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Mitch Anthony's Intuitive Advisor

Are You Taking Care of the Business of the Family?

by Richard Orlando, Ph.D
Founder & CEO of Legacy Capitals

Richard Orlando"Shirtsleeves to shirtsleeves in three generations" is the American equivalent of the Chinese proverb "Wealth does not pass three generations." The same phenomenon is found throughout the world, where it is referenced by different phrases. In England, they say, "Clogs to clogs in three generations." In Italy it is, "From the stables to the stars to the stables in three generations." It is well known in countries around the world that someone in the first generation of an affluent family works really hard to create wealth. The second generation reaps the benefits of the wealth, and the third generation is likely to squander it.

Interestingly enough, the failure to transfer money to, and beyond, the third generation does not usually result from the original wealth owners' failure to put a solid tax, estate, and financial plan in place, as most people would assume. Nor does the failure usually stem from the fact that the wealth is dissipated by being passed into the hands of a larger group of people. The primary reasons that family wealth dissipates in a few generations are a breakdown in communication and trust within the family, and the lack of readiness of the heirs to receive the wealth. They have not adequately addressed matters relevant to their legacy or what we like to call the business of the family.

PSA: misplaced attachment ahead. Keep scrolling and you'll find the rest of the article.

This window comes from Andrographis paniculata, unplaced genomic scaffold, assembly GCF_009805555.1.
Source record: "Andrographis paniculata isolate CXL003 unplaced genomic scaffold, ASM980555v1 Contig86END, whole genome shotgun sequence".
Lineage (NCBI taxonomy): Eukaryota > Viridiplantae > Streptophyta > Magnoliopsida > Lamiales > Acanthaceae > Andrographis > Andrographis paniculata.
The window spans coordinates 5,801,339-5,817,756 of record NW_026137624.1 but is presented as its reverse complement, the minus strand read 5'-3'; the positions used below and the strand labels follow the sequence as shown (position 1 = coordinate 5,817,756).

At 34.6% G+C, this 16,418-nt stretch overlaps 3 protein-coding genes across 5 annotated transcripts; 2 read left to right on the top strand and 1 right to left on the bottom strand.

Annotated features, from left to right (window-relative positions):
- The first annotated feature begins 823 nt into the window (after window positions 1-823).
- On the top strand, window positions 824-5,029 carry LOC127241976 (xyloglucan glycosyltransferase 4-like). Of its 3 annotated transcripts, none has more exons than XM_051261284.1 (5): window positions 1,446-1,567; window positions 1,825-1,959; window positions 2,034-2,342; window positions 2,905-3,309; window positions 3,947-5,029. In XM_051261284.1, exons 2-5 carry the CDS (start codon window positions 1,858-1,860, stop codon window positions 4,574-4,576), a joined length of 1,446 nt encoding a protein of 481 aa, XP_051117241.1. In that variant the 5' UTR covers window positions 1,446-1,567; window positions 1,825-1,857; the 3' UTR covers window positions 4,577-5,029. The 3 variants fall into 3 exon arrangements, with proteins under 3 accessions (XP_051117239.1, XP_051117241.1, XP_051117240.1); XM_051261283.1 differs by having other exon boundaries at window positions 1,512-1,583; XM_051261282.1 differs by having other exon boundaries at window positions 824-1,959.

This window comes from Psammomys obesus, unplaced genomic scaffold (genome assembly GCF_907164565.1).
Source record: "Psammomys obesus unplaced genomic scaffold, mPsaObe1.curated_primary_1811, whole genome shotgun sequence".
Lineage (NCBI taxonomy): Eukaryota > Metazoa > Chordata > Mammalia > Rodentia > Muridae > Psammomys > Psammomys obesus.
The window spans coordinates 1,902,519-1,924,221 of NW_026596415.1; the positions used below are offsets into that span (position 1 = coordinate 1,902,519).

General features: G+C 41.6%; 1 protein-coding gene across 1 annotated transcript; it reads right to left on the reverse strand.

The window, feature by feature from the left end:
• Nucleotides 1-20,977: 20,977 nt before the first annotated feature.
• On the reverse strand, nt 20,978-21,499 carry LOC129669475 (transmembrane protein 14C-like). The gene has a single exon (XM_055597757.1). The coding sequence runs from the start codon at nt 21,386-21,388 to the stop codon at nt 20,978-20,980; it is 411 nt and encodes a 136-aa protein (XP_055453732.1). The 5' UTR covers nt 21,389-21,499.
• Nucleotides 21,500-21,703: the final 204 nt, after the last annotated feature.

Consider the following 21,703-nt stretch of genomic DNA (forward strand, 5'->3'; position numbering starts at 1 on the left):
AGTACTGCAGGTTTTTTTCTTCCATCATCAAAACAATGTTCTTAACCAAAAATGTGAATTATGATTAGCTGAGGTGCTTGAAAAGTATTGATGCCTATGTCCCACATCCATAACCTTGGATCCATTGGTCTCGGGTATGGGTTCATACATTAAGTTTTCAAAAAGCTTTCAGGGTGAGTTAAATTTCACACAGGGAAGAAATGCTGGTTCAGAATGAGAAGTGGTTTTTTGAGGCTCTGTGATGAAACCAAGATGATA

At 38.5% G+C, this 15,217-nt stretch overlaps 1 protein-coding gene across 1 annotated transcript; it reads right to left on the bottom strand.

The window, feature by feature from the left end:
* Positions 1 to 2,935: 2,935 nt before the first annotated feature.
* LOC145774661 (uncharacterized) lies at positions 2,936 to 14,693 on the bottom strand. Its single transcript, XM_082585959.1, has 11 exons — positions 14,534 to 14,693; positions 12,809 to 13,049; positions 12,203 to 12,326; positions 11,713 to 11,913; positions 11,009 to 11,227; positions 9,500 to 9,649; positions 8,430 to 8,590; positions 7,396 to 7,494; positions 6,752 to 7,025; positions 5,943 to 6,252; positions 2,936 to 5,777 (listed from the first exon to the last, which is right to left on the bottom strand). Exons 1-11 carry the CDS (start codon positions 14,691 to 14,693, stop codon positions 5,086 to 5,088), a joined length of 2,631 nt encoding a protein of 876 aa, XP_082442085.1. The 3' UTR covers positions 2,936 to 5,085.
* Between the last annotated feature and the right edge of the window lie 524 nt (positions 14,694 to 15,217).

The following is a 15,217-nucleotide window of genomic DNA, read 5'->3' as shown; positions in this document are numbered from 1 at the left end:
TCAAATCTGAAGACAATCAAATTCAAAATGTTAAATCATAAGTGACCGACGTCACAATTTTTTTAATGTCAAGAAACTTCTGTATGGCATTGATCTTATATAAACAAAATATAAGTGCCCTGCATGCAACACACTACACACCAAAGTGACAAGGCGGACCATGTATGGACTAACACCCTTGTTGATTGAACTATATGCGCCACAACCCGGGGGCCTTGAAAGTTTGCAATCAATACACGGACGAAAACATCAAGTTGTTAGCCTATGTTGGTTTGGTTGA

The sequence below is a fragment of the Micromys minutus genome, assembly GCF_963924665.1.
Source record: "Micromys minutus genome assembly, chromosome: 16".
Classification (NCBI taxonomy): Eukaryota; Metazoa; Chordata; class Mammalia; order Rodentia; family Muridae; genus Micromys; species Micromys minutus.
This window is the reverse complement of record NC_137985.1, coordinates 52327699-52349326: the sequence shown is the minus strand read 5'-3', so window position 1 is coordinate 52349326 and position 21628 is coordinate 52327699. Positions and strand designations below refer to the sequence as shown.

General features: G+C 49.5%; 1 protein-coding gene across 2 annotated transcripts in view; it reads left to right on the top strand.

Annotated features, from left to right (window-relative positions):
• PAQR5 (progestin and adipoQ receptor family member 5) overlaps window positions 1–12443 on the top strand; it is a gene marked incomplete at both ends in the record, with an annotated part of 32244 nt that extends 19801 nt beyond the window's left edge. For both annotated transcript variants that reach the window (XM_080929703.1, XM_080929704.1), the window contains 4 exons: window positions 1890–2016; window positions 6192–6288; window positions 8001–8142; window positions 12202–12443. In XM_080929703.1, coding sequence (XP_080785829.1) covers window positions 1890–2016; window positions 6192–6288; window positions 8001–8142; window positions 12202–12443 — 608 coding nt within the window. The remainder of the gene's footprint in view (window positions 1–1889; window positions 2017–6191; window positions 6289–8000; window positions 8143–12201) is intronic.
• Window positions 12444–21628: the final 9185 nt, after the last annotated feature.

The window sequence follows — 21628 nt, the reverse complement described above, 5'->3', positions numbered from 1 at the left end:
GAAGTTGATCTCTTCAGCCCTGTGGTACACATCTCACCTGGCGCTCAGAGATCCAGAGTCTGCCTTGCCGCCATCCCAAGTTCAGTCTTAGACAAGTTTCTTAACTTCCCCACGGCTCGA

Why is this important to your success as an advisor? It is vitally important for the following reasons:

  • 41 trillion dollars are being passed down to the next generation by 2052
  • 90% of the families' wealth does not make it past the third generation (similar for family businesses)
  • 80%-90% of heirs reject their parents' advisors soon after receiving their inheritances

This is an opportunity of a life time! As an advisor, you have the opportunity to expand your value to the family and at the same time, benefit your practice—a true win-win. More specifically, as reflected in the latter statistic above, if you are interested in growing your business and having it last for more than one generation, then it is important to intentionally build value-based relationships with the children of your clients. However, to do this you need a proper understanding of legacy planning.